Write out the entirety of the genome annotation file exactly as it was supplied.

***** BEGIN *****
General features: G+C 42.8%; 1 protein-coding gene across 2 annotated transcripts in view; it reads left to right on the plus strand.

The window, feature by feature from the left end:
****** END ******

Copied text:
General features: G+C 42.8%; 1 protein-coding gene across 2 annotated transcripts in view; it reads left to right on the plus strand.

The window, feature by feature from the left end: